The product of [n_a] and [d_a] is equal to the number n of all principal domain states [see equation (3.4.2.19[link])],[n_ad_a=[G:A_1][A_1:F_1]=[G:F_1]=n. \eqno(3.4.2.30) ]The number [d_a] of principal domain states in one ferroelastic domain state can be calculated for all ferroic phase transitions from the ratio of numbers n and [n_a] that are given in Table 3.4.2.7[link].

According to Aizu (1969[link]), we can recognize three possible cases (see also Table 3.4.2.3[link]):

  • (i) Full ferroelastics: All principal domain states differ in spontaneous strain. In this case, [n_a=n], i.e. [A_1=F_1], ferroelastic domain states are identical with principal domain states.

    Table 3.4.2.3| top | pdf |
    Classification of ferroic phases according to ferroelastic and ferroelectric domain states

    ne, na and n: number of ferroelectric, ferroelastic and principal domain states, respectively. Terms in parentheses were introduced by Aizu (1970a[link]).

    FerroelasticFerroelectric
    na = n 1 < na < n na = 1 ne = n 1 < ne < n ne = 1 ne = 0
    faithful (full) degenerate (partial) non-ferroelastic (non-ferroelastic) faithful (full) degenerate (partial) trivial zero
    f or af d or ad n or an f or ef d or ed t or et z or ez
    non-ferroelectric (non-ferroelectric)
    n or en
  • (ii) Partial ferroelastics: Some but not all principal domain states differ in spontaneous strain. A necessary and sufficient condition is [1 \,\lt\, n_a \,\lt\, n], or, equivalently, [F_1 \subset A_1 \subset G]. In this case, ferroelastic domain states are degenerate secondary domain states with degeneracy [n>d_a=|A_1|:|F_1|>1 ]. In this case, the phase transition [G\supset F_1] can also be classified as an improper ferro­elastic one (see Section 3.1.3.2[link] ).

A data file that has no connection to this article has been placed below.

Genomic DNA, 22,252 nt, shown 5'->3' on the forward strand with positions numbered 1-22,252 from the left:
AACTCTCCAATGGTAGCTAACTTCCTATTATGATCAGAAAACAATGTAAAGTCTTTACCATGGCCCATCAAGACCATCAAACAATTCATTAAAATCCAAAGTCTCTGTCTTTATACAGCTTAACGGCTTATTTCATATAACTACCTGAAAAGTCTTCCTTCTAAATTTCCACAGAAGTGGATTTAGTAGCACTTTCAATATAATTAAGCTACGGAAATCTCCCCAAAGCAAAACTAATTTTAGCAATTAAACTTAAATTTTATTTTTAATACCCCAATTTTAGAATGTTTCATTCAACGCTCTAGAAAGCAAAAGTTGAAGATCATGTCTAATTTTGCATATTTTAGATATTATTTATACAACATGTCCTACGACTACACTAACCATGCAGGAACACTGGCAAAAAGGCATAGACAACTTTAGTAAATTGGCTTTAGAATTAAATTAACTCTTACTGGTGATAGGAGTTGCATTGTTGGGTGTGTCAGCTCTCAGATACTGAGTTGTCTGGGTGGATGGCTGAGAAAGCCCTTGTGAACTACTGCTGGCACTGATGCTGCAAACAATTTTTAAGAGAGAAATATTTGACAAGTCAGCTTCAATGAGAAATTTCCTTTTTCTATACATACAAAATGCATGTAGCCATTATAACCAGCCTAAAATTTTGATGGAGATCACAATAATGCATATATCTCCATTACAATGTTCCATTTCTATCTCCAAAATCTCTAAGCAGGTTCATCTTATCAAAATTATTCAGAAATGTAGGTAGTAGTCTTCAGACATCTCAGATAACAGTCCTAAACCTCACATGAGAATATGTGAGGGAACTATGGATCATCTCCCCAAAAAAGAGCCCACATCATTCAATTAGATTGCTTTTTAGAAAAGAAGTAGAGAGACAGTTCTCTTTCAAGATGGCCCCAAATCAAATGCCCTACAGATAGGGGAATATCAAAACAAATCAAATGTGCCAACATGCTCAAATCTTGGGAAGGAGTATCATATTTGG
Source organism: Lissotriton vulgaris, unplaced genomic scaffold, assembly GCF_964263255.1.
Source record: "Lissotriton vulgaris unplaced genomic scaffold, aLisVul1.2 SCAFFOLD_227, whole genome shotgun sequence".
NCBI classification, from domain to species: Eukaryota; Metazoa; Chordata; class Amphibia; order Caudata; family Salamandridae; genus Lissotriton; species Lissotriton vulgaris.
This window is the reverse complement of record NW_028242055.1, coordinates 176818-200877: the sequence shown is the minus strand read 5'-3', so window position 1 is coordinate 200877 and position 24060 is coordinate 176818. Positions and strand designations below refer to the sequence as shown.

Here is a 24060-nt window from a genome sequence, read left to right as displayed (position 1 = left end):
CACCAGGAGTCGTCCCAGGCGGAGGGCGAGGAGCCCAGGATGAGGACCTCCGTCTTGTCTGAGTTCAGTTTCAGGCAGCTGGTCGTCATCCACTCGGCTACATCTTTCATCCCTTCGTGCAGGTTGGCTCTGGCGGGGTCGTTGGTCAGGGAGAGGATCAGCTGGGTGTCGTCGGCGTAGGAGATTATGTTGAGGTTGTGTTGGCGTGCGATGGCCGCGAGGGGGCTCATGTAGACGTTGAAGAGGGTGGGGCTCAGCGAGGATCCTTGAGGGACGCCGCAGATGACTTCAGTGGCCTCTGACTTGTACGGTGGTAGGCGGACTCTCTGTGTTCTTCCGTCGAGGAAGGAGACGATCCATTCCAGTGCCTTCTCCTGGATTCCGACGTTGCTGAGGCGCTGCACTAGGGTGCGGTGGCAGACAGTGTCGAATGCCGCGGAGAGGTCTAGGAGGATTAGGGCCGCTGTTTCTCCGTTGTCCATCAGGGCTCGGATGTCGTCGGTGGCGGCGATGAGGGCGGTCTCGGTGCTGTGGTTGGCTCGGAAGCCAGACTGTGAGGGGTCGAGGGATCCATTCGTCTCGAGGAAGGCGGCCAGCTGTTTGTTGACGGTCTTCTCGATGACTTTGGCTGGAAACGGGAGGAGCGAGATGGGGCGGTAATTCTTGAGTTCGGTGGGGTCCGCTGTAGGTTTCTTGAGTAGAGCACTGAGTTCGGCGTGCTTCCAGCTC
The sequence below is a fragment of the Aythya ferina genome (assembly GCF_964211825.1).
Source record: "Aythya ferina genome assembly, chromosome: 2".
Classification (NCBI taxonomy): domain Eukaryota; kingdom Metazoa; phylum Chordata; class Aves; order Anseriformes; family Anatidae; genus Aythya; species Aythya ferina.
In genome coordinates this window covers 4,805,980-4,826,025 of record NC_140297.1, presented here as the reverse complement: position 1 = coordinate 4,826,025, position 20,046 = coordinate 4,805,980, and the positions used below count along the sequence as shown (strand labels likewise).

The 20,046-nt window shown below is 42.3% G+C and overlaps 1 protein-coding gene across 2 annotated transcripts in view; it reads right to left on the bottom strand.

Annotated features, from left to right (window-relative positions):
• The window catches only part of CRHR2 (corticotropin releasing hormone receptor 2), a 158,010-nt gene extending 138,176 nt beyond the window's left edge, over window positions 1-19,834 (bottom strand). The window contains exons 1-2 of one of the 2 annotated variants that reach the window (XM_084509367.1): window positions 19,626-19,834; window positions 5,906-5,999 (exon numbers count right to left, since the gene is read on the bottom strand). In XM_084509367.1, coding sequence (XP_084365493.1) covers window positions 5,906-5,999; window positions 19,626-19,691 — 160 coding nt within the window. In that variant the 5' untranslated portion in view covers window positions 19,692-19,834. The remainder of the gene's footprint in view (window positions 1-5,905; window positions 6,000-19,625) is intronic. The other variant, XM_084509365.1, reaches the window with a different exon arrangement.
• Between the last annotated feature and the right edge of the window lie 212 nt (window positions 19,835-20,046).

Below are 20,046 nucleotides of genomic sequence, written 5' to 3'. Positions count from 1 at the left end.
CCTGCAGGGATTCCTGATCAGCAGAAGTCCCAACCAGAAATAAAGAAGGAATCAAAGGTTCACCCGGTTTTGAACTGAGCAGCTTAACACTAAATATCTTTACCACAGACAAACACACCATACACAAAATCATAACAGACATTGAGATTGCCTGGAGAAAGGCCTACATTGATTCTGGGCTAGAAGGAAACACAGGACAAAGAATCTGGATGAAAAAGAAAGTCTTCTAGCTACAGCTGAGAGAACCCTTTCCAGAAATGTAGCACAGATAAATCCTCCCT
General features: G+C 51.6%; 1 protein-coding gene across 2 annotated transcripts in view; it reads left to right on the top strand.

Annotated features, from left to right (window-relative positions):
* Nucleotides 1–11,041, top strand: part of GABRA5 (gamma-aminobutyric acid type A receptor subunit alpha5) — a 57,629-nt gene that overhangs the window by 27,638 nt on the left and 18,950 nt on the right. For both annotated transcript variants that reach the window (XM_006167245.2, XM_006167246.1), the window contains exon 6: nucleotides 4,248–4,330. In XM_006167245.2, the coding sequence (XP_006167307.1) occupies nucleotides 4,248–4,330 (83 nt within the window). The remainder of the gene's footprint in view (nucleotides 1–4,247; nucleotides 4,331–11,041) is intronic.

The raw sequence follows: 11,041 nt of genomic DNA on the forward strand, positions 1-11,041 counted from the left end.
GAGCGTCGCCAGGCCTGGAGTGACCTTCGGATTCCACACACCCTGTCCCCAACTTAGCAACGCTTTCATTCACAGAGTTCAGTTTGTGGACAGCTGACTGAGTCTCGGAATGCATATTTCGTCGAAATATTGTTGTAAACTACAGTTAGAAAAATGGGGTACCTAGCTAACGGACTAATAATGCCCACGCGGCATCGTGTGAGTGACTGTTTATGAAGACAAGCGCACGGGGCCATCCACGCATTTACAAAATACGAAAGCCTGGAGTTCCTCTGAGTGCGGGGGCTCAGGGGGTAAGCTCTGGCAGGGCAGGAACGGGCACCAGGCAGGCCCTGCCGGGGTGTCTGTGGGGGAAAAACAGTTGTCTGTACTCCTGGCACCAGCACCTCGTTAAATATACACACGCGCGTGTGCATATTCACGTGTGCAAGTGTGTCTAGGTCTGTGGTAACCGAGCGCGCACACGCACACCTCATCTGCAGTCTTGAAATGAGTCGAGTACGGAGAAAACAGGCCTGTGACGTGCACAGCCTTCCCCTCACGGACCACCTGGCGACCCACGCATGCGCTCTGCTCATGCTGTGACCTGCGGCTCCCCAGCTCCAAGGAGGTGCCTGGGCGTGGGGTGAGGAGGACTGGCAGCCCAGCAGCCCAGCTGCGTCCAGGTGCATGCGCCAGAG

• (iii) Non-ferroelastics: All principal domain states have the same spontaneous strain. The criterion is [n_a=1 ], i.e. [A_1=G].

Example 3.4.2.1. Domain states in leucite.  Leucite (KAlSi2O6) (see e.g. Hatch et al., 1990[link]) undergoes at about 938 K a ferro­elastic phase transition from cubic symmetry [G=m\bar3m] to tetragonal symmetry [L=4/mmm]. This phase can appear in [|m\bar3m|:|4/mmm|=3] single-domain states, which we denote [{\bf R}_1], [{\bf R}_2], [{\bf R}_3 ]. The symmetry group of the first domain state [{\bf R}_1] is [L_1=4_x/m_xm_ym_z]. This group equals the stabilizer [I_G(u^{(1)}) ] of the spontaneous strain [u^{(1)}] of [{\bf R}_1] since Fam([4_x/m_xm_ym_z)] [=4_x/m_xm_ym_z] (see Table 3.4.2.2[link]), hence this phase is a full ferroelastic one.

At about 903 K, another phase transition reduces the symmetry [4/mmm] to [F= 4/m]. Let us suppose that this transition has taken place in a domain state [{\bf R}_1] with symmetry [L_1=4_x/m_xm_ym_z]; then the room-temperature ferroic phase has symmetry [F_1=4_x/m_x]. The [4_x/m_xm_ym_z \supset 4_x/m_x] phase transition is a non-ferroelastic one [[{\rm Fam}(4_x/m_x) = 4_x/m_xm_ym_z]] with [|4_x/m_xm_ym_z|:|4_x/m_x|=8:4=2] non-ferro­elastic domain states, which we denote [{\bf S}_1] and [{\bf S}_2]. Similar considerations performed with initial domain states R2 and R3 generate another two couples of principal domain states [{\bf S}_3 ], [{\bf S}_4] and [{\bf S}_5], [{\bf S}_6], respectively. Thus the room-temperature phase is a partially ferroelastic phase with three degenerate ferroelastic domain states, each of which can contain two principal domain states. Both ferroelastic domains and non-ferroelastic domains within each ferroelastic domain have been observed [see Fig. 3.3.10.13[link] in Chapter 3.3[link] , Palmer et al. (1988[link]) and Putnis (1992)[link]].

3.4.2.2.2. Ferroelectric domain states

| top | pdf |